Industrial downstream process development – high-load densities challenge modeling approaches
Within the past few years, model-based approaches have emerged as flexible, fast and cheap tools for industrial process development, optimization and characterization, as well as adapting facilities. The commonly used model for ion exchange chromatography is the “Steric Mass Action” (SMA) model. This isotherm bases on the assumption that the behavior of proteins is thermodynamically ideal, which, in fact, is not always the case in industrial applications.
Taking thermodynamic effects into account
Complex elution behavior is a challenge for the modeling of industrial applications. The predictability of high protein load densities is one key requirement for the successful implementation of model-based process development in the industry. The SMA model for ion exchange chromatography does not consider thermodynamic non-idealities. To account for these, concentration-dependent activities are necessary.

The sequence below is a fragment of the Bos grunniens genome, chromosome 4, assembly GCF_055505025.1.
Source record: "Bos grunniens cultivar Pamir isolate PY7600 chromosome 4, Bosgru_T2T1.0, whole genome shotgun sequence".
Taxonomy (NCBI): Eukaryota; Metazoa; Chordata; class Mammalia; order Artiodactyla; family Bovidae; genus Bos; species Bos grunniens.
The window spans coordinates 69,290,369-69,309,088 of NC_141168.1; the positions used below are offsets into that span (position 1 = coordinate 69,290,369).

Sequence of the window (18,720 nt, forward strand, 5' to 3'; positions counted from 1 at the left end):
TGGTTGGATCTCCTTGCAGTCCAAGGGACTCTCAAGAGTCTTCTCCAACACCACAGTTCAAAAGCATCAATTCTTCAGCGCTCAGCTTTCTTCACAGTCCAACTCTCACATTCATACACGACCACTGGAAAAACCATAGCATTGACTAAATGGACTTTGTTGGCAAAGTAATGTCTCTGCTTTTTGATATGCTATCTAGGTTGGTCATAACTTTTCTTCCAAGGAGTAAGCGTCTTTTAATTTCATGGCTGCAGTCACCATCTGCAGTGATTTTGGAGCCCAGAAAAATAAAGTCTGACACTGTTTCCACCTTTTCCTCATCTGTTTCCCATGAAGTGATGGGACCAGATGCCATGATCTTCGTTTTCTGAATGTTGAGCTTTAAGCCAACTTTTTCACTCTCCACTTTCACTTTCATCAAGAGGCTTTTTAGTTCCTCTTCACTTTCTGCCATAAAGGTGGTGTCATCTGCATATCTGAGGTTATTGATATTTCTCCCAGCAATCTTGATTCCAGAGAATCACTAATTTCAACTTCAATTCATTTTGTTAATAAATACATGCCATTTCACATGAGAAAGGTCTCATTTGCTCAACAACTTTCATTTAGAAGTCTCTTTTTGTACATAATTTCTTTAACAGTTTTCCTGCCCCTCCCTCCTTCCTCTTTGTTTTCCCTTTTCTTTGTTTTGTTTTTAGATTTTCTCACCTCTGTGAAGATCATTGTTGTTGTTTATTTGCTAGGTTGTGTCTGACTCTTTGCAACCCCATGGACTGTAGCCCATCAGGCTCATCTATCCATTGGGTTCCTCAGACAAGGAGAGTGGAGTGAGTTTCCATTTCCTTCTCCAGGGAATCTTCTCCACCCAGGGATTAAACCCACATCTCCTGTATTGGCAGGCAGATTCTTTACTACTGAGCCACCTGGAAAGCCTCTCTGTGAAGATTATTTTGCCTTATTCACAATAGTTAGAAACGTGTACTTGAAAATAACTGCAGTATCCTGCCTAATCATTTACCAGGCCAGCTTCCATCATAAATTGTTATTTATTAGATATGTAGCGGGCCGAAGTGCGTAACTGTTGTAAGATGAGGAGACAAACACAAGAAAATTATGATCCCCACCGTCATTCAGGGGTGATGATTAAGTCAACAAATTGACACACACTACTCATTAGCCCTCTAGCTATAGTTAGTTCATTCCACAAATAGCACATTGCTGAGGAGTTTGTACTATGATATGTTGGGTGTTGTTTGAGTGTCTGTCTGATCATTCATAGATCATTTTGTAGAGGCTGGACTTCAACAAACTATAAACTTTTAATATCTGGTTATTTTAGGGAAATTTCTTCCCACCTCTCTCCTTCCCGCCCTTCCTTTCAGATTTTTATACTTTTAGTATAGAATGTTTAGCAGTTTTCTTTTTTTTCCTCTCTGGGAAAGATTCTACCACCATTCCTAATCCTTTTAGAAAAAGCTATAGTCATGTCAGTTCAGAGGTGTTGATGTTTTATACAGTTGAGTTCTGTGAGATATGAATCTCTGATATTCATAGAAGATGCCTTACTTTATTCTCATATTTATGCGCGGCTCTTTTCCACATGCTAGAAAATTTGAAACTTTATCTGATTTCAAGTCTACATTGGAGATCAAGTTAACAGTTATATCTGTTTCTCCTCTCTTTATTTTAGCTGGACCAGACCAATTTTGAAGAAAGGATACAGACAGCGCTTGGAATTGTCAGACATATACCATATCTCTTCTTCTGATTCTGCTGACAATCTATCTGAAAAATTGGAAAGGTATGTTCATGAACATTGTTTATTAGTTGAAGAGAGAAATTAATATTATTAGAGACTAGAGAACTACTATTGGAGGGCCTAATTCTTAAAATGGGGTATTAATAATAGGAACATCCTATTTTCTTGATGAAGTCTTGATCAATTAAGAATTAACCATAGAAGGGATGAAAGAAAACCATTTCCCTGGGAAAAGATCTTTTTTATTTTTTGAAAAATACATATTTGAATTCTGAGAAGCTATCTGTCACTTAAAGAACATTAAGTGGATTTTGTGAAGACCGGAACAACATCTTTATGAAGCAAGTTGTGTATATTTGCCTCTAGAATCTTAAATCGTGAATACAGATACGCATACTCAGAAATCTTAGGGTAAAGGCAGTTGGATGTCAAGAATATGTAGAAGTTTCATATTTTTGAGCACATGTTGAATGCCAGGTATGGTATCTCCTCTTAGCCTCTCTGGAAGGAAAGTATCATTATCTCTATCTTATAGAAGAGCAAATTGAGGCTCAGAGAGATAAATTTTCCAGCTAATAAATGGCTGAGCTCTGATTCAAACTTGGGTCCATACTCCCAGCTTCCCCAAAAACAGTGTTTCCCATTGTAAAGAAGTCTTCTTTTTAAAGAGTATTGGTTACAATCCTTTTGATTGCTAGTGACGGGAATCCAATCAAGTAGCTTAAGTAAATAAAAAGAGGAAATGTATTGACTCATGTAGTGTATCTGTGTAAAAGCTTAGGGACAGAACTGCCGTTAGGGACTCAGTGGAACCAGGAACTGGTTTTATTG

Applying an asymmetric activity coefficient to the steric mass action isotherm
The SMA isotherm was extended by an additional coefficient to generate a generalized ion exchange isotherm. The asymmetric activity coefficient was approximated by means of two protein-specific parameters. These could be identified using the inverse curve fitting method of the ChromX simulation software. The data needed to calibrate the model was generated using just three different gradient elution experiments with varying load densities and gradient slopes.
The new isotherm opens various possibilities for future applications
Now, processes with high-load densities can be modeled and simulated. Furthermore, it allows, for instance, model-based process development for continuous ion exchange chromatography or the operational mode of “overloaded chromatography”.